In 1952, Boris Karloff would star in the second film as part of his three picture deal with Universal. The Black Castle would see Karloff get second billing behind Richard Greene, who is perhaps best remembered for his 143 episodes of the television The Adventures of Robin Hood in which he had the starring role. Again, Karloff’s high billing was misleading as he really was only a supporting character. But, Karloff was happy for the lighter film schedule as he continued to also keep himself busy with radio and television appearances as well as traveling with his fifth wife Evelyn, whom he would be married to for nearly 23 years until his death in 1969.
In The Black Castle, Sir Ronald Burton (Richard Greene) travels to Austria hoping to find out what happened to his two friends while they were visiting the sinister Count Karl von Bruno (Stephen McNally, Winchester ’73). Von Bruno is actually seeking revenge against the men who are responsible for setting some wild natives upon him in Africa, costing him his right eye. Von Bruno is married to Countess Elga (Paula Corday, The Body Snatcher), a marriage she had forced upon her. Wild animals and death traps lurk at every corner as Sir Ronald seeks vengeance while also trying to escape with his life and that of the woman he has fallen in love with, Countess Elga.
Karloff stars as Dr. Meissen, personal physician to the Count. However, his loyalties are with Countess Elga as he ultimately sees what an evil man the Count really is. His medicinal knowledge plays a key role in the final plot twist which involves premature burial. The role of Dr. Meissen is actually smaller than that of Voltan in The Strange Door. He is once again playing the part of the hero, which is certainly against type considering what he had been doing for the previous 20 years or so in Hollywood.
The Black Castle would mark only the second time Karloff worked with Lon Chaney Jr. Their first film together, House of Frankenstein (1944), would see both actors in an equal role. However, by 1952, Lon Chaney’s star status had slipped dramatically due in large part to his alcoholism. Here, Lon Chaney plays the mute Gargon, a brute who meets a rather unfortunate end.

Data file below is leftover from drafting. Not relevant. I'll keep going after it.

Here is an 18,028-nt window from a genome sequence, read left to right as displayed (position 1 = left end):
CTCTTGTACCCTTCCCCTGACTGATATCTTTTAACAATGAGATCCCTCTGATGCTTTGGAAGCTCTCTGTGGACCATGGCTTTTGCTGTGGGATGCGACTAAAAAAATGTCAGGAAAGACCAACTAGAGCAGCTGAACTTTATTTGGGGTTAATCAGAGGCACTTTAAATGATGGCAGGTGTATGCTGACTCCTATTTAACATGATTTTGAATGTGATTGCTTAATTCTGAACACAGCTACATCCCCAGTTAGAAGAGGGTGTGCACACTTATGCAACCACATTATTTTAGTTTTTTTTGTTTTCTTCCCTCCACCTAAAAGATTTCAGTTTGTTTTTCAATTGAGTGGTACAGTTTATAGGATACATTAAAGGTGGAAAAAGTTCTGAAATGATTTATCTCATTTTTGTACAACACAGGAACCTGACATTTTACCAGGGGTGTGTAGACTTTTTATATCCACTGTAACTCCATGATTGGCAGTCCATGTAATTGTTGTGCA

Sharps eyes will recognize Michael Pate, who stars here as Count Ernst von Melcher. He was also in The Strange Door as Talon. Sci-fi fans might also recognize John Hoyt as Count Steiken. He was the first doctor on the television series Star Trek, playing Dr. Philip Boyce in the pilot episode “The Cage.”
Visually, The Black Castle surpasses The Strange Door, due in large part to producer William Alland. He would find even greater success two years later with Creature from the Black Lagoon. I find both movies have a lot of similarities, mostly to the gothic settings and expansive sets. I would lean a little more towards The Strange Door because of Charles Laughton’s performance. Karloff’s roles in both films are mostly interchangeable but he fairs better in The Strange Door. Both films are part of the Boris Karloff Collection and well worth your time.
Karloff would complete his Universal contract with Abbott and Costello Meet Dr. Jekyll and Mr. Hyde (1953). He would spend a lot of time over the next several years on television as well as some rather poor film appearances (The Island Monster, not a horror flick, and Sabaka) before returning to the horror genre. Tomorrow, we’ll see what’s happening on Voodoo Island (1957).